The drug in question is Gardasil, a vaccine for four types of human papillomavirus, two of which are responsible for cervical cancer. The federal Food and Drug Administration approved Gardasil last year for use against human HPV in females aged 9 to 26. By a veto‐proof majority of 119 to 21, the Texas House of Representatives voted last week against mandating Gardasil for middle school‐aged girls, but the Texas Senate has yet to weigh in on the issue, and Gov. Rick Perry is expected to veto the bill.
If he does — and the Texas Legislature doesn’t have the votes to override his veto — then his earlier executive order mandating vaccination will stand.
These mandates would be quite a boon for Merck, as Gardasil is one of the most expensive vaccines on the market. With a price tag of $360 for a series of three shots, vaccinating approximately 30 million middle school‐aged girls in the United States would bring in more than $10 billion.
Gardasil is not all it is cracked up to be. A recent study in the Journal of the American Medical Association indicates that among women ages 14 to 24, the rate of all 37 types of sexually transmitted HPV combined is 33.8 percent — already a number much lower than the 50 percent figure sited on Merck’s Web site. But the rates for the two types of HPV responsible for 70 percent of all cervical cancers (16 and 18), are far lower: only 1.5 percent and 0.8 percent, respectively.
The American Cancer Society sees its fight against cervical cancer as a success story even without Gardasil. When detected early through Pap testing, the survival rate for cervical cancer is over 90 percent. Thus, when early detection methods are used, only around 0.2 percent of the girls being vaccinated are actually at risk of dying of cervical cancer from HPV 16 or 18 even without the vaccine.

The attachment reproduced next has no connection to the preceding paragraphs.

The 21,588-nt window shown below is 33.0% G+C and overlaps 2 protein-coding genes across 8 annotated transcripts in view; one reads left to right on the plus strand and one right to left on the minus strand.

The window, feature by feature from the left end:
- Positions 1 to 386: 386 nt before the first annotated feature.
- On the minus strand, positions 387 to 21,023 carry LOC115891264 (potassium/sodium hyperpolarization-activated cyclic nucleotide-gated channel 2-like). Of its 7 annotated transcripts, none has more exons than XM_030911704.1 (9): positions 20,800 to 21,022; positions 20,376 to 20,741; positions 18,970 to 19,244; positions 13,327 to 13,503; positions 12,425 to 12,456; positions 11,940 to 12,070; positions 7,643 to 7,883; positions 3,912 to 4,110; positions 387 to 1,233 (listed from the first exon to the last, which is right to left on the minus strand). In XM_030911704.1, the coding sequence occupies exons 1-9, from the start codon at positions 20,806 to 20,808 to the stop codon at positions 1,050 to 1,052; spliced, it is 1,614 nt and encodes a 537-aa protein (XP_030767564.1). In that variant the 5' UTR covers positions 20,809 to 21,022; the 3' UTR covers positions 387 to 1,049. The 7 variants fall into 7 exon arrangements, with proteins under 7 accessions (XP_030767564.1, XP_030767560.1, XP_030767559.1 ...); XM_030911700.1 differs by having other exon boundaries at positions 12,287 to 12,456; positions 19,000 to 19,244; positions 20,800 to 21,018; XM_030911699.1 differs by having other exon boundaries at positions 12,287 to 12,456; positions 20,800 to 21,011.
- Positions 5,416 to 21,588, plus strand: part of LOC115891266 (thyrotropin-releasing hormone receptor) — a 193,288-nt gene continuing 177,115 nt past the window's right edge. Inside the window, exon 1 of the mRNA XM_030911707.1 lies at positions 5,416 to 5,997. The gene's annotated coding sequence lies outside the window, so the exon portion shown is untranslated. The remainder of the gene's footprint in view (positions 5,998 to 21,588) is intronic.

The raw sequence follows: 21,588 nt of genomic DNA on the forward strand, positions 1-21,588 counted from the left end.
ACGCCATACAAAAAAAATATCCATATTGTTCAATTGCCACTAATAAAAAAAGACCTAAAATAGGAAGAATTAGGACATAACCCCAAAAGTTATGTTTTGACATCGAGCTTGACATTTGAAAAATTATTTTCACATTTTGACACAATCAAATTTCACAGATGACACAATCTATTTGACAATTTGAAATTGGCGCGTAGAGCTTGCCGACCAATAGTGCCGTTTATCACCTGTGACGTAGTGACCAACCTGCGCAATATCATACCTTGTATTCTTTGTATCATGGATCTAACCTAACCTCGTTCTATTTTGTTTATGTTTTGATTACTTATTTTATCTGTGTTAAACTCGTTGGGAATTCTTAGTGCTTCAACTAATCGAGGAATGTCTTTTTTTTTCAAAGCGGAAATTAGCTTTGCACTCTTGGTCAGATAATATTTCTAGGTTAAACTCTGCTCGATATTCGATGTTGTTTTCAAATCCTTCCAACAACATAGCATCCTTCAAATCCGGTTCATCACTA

Under these circumstances, are we really prepared to spend $10 billion administering this vaccine?
And while it’s horrible that anyone at all should die of cervical cancer, the long‐term risks that may be associated with Gardasil are totally unknown. Studies followed the women who participated in drug trials for an average of less than three years. What if some horrible unexpected side effect materializes?
This possibility isn’t as far fetched as you might think. In 1976, swine flu caused only one documented death in the United States, but the vaccine administered by government mandate seriously injured or killed hundreds. It turned out that the vaccine caused Guillain‐Barré Syndrome, a rare paralytic disease similar to polio, with a 5 percent fatality rate and a 10 percent rate of permanent paralysis.
Mandatory Gardasil vaccinations would certainly brighten Merck’s future, but it’s not so clear that they’re in the best interest of American girls. In all but the clearest cases, health risk assessments should be left up to individual families, not only because making such determinations rightly rest with families, but because it’s simply not sensible policy to experiment on such a large portion of our population all at once. What if, 10 years from now, we discover that the vaccine causes infertility or another form of cancer?
To add insult to injury, not only has Merck left Texas lawmakers in the dark about the myriad of possible downsides to mandatory HPV vaccination, it has actively lobbied and paid large campaign contributions to politicians willing to support such policies.
According to documents obtained by the the Associated Press last month, Merck donated $5,000 to Gov. Perry on the same day his chief of staff met with his budget director for an “HPV vaccine for Children Briefing.”
To the casual observer, it looks a lot like Merck is paying politicians to do its bidding. Mandating HPV vaccinations would bring Merck huge profits, possibly at the expense of ordinary Texans — or at least at the expense of little girls.